WellesleyWeston Magazine

SUMMER 2016

Launched in 2005, WellesleyWeston Magazine is a quarterly publication tailored to Wellesley and Weston residents and edited to enrich the experience of living in two of Massachusetts' most desirable communities.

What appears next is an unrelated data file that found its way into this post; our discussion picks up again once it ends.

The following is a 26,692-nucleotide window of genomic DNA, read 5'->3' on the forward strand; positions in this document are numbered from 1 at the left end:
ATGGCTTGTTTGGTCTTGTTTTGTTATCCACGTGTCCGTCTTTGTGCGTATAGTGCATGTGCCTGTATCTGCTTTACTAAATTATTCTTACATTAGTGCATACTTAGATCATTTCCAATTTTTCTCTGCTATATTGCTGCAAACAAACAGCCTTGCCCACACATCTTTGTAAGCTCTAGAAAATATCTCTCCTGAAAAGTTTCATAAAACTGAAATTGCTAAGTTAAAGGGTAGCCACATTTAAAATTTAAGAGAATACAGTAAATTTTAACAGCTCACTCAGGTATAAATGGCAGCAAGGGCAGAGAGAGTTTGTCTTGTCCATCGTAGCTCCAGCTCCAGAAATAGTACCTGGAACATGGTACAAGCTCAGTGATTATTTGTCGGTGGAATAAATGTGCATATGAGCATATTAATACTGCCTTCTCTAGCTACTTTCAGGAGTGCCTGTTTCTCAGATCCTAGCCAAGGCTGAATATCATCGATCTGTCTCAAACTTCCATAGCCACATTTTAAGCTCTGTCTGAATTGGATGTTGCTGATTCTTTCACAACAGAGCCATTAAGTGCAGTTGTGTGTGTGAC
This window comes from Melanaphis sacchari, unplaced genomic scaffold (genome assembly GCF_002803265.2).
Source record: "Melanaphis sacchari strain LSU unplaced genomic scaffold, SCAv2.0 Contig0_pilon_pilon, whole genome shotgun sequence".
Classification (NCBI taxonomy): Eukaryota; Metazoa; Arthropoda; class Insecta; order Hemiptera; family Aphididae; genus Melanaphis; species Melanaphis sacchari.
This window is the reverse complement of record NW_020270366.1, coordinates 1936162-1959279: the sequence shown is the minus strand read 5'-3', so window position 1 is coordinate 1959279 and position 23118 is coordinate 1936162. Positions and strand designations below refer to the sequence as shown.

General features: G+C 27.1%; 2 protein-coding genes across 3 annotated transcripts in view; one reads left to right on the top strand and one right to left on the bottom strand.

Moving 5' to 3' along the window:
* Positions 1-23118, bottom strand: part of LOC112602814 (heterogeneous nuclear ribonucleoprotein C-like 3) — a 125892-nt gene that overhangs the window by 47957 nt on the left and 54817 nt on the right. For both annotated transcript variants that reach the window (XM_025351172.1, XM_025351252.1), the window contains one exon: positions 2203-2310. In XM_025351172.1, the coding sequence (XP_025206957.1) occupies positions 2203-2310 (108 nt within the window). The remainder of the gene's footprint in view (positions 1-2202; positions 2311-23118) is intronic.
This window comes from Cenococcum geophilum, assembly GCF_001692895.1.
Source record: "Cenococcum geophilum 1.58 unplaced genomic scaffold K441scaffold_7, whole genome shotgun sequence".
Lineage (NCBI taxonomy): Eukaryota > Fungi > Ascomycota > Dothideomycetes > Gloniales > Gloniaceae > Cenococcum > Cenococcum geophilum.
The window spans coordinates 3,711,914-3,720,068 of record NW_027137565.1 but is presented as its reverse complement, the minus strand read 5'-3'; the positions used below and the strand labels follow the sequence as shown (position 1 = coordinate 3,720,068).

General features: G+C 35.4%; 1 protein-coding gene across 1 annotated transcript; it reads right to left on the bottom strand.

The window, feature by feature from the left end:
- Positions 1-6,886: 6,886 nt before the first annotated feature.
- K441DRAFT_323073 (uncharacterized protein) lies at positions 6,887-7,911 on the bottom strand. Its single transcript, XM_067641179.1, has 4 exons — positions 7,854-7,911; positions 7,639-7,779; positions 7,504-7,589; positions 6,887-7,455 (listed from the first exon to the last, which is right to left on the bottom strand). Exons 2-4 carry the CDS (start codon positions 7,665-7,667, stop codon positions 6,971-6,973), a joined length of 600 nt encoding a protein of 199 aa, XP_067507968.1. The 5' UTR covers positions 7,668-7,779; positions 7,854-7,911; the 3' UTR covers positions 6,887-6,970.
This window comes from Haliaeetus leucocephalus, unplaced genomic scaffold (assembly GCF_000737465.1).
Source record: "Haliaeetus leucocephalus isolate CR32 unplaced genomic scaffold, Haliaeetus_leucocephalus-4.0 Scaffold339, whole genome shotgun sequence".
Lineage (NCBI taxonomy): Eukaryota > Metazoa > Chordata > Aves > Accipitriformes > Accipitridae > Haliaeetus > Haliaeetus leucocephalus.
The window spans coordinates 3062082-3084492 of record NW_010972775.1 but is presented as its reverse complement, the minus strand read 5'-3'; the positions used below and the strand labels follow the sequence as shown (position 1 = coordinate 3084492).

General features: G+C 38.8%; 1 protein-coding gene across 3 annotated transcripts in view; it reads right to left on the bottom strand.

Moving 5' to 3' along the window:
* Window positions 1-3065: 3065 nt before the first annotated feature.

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experience with anti-Semitism. Explains Meyer: "While America has saved Gustave's life, he's had these idealized expectations of the United States — a place where everyone is created equal — but he gradually realizes that it's not the perfect place he always thought it was." However, Gustave's war- time experiences and his strong Jewish identity help him see the positive and fight for what is right as he finds his way in this new world. As a frequent writer of historical fiction, Meyer loves doing research. She uses multiple sources for inspiration, including personal memoirs, which deftly paint a picture of a certain time. "Memoirs provide details about everyday life that don't often get into the history books," she says. As a professor at Wellesley College, Meyer also has access to academic libraries, which offer even more resources than public libraries. For Black Radishes, she watched footage of a German propaganda newsreel set in France during the 1940s that showed what the girls were wearing and what the streets looked like. For Skating with the Statue of Liberty, she read a memoir of an 80-year-old man who described an automat with a golden drag - on head spigot that dispensed hot coffee. By reading a memoir by Madeleine L'Engle describing life in New York in the early 1940s, "I found out that a cup of coffee cost 5 cents and a cup of hot chocolate cost 10 cents," Meyer says. These types of details help Meyer create a rich, historically accurate world into which the young readers can transport themselves. From finding out what a train car from the 1940s looked like to learning that there was segregated seating in some movie theaters even in New York city, Meyer is adamant about getting her facts right. One of six children, Meyer grew up in Baltimore. As a child, she was confused for a while and thought that whites were the minority population in the country because they were in the minority in the city where she grew up. For a while she was a scholarship student at a Quaker school with progressive pacifist and anti-racist curriculum that helped shape her beliefs today. Plus she was a daughter of parents who brought their children to civil rights and peace rallies in the 1960s and '70s. "A lot of my beliefs came from understanding what my father had gone through as a Jew in Nazi-occupied France and see- ing the connections between anti- Semitism and racism," she says. 172 W e l l e s l e y W e s t o n M a g a z i n e | s u m m e r 2 0 1 6 books "fight for what is right" C O U R T E S Y O F P E N G U I N R A N D O M H O U S E C O U R T E S Y O F D O W N E A S T B O O K S C O U R T E S Y O F H O L I D A Y H O U S E B O O K S

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